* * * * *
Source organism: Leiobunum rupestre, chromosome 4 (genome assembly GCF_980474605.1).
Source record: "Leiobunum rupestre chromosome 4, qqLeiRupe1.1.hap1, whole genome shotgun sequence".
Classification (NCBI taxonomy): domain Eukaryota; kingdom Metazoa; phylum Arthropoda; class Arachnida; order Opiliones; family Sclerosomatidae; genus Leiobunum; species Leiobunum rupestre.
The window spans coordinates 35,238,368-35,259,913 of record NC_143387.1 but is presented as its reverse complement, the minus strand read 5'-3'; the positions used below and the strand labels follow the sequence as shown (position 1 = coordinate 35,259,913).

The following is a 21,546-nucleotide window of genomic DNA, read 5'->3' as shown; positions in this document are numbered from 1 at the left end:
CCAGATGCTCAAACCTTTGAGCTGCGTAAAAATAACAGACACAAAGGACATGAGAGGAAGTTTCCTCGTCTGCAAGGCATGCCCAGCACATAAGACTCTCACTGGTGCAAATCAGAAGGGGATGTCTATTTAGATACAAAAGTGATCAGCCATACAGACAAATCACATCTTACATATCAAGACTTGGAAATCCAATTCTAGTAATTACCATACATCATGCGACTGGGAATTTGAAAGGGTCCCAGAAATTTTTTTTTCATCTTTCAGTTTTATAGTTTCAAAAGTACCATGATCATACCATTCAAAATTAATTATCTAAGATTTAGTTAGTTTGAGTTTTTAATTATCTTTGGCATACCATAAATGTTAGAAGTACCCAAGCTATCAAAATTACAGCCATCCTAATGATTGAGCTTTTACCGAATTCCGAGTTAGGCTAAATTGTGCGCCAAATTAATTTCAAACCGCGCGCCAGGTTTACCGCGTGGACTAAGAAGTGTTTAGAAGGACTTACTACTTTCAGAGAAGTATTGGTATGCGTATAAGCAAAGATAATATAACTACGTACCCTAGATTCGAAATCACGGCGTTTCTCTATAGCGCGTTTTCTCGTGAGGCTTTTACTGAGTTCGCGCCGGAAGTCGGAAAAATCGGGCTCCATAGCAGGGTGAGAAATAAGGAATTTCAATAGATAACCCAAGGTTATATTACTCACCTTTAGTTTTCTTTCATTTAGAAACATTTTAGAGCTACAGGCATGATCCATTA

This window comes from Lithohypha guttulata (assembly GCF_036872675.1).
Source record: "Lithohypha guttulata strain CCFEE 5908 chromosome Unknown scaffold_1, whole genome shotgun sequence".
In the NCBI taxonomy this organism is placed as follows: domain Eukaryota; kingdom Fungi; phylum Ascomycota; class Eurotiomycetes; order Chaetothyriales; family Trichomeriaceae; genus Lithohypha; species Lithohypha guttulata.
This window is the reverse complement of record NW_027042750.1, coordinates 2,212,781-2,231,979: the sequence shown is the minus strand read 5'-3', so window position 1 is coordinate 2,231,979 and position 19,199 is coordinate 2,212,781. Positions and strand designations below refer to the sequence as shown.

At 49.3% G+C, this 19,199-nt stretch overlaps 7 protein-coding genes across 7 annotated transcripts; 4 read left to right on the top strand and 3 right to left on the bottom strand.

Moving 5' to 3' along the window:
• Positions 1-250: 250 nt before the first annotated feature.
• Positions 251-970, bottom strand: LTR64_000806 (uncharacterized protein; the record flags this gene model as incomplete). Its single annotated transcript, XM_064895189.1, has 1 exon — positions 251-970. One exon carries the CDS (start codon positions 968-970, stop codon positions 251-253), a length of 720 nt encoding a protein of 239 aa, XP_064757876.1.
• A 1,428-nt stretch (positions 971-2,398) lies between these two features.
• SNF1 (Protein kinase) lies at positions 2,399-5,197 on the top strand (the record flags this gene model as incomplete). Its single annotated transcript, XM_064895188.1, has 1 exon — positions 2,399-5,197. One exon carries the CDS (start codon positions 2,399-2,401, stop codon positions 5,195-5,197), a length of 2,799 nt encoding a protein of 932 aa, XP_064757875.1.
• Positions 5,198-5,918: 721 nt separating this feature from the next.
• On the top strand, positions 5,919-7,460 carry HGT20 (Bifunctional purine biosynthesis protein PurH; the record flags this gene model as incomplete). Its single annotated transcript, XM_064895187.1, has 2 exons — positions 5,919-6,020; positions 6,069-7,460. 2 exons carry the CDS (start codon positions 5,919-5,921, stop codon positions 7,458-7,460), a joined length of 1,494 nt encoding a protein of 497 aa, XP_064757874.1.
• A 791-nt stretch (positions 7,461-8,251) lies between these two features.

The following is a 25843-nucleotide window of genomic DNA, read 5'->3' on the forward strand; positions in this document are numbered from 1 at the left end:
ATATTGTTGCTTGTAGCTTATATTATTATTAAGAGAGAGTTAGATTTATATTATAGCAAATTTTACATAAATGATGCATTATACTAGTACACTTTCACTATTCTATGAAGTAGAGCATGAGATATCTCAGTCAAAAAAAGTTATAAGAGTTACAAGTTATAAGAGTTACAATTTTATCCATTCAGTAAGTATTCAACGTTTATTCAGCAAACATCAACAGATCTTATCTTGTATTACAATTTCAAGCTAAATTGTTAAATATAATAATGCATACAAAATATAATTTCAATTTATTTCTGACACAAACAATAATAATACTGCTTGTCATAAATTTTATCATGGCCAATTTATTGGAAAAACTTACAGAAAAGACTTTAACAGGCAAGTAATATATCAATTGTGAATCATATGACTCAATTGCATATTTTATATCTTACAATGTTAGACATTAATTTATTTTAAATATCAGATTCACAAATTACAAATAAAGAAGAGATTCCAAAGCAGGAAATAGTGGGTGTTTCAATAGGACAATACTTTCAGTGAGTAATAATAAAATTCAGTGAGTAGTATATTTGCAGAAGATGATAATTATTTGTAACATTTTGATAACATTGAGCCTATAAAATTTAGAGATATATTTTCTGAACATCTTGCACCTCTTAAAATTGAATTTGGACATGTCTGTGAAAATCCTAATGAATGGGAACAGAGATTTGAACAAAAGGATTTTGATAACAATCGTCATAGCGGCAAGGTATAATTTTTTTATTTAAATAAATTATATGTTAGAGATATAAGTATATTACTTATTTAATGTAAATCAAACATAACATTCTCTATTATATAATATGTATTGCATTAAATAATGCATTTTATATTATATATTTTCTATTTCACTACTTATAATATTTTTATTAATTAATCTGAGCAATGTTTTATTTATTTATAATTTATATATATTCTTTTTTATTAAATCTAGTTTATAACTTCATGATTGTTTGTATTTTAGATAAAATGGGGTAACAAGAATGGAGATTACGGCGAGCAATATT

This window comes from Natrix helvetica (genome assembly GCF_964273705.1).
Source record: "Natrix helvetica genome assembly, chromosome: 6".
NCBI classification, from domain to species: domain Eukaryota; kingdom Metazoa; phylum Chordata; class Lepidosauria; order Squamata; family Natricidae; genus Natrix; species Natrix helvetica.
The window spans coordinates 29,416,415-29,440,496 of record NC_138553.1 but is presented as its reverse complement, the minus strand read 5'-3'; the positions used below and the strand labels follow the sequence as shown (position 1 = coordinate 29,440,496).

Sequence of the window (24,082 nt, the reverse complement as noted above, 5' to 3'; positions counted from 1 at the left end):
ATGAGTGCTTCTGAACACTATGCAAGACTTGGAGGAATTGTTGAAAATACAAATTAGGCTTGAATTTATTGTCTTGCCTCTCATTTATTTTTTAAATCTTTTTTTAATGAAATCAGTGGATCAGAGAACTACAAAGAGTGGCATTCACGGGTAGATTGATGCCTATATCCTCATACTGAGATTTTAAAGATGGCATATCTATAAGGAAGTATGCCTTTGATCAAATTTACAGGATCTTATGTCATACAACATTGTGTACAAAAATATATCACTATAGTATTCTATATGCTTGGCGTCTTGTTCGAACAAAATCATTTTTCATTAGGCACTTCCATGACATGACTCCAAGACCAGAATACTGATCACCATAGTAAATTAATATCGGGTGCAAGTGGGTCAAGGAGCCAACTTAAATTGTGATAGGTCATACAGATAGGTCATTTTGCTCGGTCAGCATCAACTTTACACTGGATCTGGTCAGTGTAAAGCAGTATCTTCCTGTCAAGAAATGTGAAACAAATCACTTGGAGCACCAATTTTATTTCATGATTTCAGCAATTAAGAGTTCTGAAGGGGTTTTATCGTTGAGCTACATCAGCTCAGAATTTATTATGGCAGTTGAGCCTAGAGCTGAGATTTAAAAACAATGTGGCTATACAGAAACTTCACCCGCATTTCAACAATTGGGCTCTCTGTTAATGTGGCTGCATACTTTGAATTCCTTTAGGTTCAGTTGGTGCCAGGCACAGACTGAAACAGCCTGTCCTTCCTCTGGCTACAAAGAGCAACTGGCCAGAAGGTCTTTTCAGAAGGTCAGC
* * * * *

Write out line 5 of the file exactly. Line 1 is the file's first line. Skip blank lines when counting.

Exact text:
The following is a 21,546-nucleotide window of genomic DNA, read 5'->3' as shown; positions in this document are numbered from 1 at the left end: